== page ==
Posted on January 3, 2019
This blog is for beginning investors who are looking for a simple, effective way to invest. As I’ve said repeatedly, one simple way is to buy index funds or index ETFs.
However, for many different reasons, some investors may want to hold a few individual stocks.
That’s the topic for today: a financial sandbox, a place to have individual stocks and to learn about them and the market.
The Big Picture
Sandboxes that I remember as a youngster were simple wooden-sided boxes filled with sand. They were fun places to play. I still see sandboxes from time-to-time although many are much more elaborate than when I was a child.
The idea of a sandbox is a place to play and learn in a relatively risk-free environment.
Some adult sandboxes in the area of government, technology, and/or finance include:
- Regulatory sandboxes: mechanisms for developing regulations that keeps up with the fast pace of innovation.
- Product sandboxes: isolated testing environments that enable users to run programs or execute files without affecting the application, system or platform on which they run. Software developers use sandboxes to test new programming code.
- Disclosure sandboxes: mechanisms for companies to test new ways to inform consumers
One government agency, the Bureau of Consumer Financial Protection (BCFP) /Consumer Financial Protection Bureau (CFPB) is one of the key agencies in developing policies related to such sandboxes.
Another adult sandbox–and I realize it’s stretching the name–is a very artistic type of sandbox: the Japanese rock garden, with a base of gravel or sand. These beautiful enclosed spaces have a few carefully chosen rock formations or sometimes pieces of sculpture. Often the sand is swept into intricate curves and lines. The garden may change over time as the gardener thinks about his work and learns what is most pleasing and satisfying.
Some quotes about sandboxes are;
That’s important to remember: it’s not just a collection of great individuals but a group of people who enjoy playing in the sandbox, thoroughly enjoying collaborative problem solving.
Warren G. Bennis
An employer is good only for providing the sandbox in which to play. If there is no challenge or if resources fail to be provided, the engineer will seek employment elsewhere.
I long ago abandoned myself to a blind lust for the written word. Literature is my sandbox. In it I play, build my forts and castles, spend glorious time.
I started my investing with a few stocks. They have done well for me and I like the companies they represent. For example, I like Costco.
When I started using index funds, I sold some stocks that no longer felt right for me, but kept others.
Having a portfolio primarily of index funds, with a small number of stocks I like and/or am learning about is fine for me.
This small number of stocks is my investment sandbox. Everything is held by Vanguard, with no special labeling of the account. Only I know what’s in my sandbox.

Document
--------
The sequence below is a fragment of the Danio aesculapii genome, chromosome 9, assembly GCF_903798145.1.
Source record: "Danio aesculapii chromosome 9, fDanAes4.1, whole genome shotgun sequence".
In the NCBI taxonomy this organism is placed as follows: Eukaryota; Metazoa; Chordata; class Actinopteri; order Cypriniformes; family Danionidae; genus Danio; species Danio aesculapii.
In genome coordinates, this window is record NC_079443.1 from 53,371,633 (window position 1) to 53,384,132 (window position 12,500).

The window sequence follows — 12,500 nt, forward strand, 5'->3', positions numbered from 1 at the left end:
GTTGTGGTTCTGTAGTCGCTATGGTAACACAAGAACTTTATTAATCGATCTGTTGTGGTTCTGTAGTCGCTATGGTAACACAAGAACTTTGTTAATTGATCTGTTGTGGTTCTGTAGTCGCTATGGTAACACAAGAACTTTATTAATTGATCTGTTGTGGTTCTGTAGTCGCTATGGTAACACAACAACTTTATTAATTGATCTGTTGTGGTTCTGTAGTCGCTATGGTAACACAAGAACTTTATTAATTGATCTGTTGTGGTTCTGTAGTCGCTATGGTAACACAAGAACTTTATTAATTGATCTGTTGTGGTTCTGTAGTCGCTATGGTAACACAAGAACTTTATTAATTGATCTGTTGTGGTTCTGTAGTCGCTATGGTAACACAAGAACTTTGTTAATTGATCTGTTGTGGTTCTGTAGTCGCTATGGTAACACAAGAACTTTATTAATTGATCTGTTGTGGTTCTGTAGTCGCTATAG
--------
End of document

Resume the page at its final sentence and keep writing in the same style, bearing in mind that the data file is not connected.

Today’s Topic: Sandbox
Over 10 years ago, Jason Zweig wrote a book, Your Money and Your Brain: How the New Science of Neuroeconomics Can Help Make You Rich. In an interview about the book, posted on www.etf.com11 he said:
Increasingly, my advice for individuals and for financial advisors who serve them is that everybody should have two things: a lockbox and a sandbox. The lockbox has something like 90 percent of your money in index funds and nothing else. The sandbox, where you have maybe 5 percent or 10 percent of your money, is where, if you really want to, you can play a little. There’s nothing terribly wrong with getting entertainment out of investing, as long as you understand that’s what you’re doing, and as long as you don’t do it with all of your money.
So, if investors have individual stocks, bought some time ago, or inherited from relatives, or will purchase individual stocks in the future simply to experiment and learn, Mr. Zweig advises on allocating only a small percentage of a total portfolio to such stocks.
In some cases of investors I’ve known, they’ve sold all their individual stocks (after considering tax implications of capital gains) and went 100% into index funds. Other investors have kept these stocks both for sentimental reasons and because they are good values.
It’s an individual choice, but for those committed to index funds the amount in individual stocks is relatively small. That’s their sandbox. They learn from their choices.
One colleague has most of her funds with a financial advisor but she keeps a small account that she manages with stocks of particular interest to her. Recently, she told me she has not yet beat her financial advisor on total returns, but she enjoys using her sandbox to learn more about the market.
Thinking about having money in a sandbox requires the same kind of thinking about goals, risks, and returns as any other investment in the market.
In writing this topic, I’m neither advocating for a sandbox nor advocating any investor sell any or all individual stock holdings. Each case is different.
Simply, this is another idea on how people invest.
♦ After allocating most of a portfolio to index funds, some people keep a little money in a ‘sandbox’ of individual stocks that they particularly value and that they use to learn more about investing.
Now, I need to do some washing and to clean out my closets of old clothes: good for spring cleaning and simplifying my life. Wish you were here.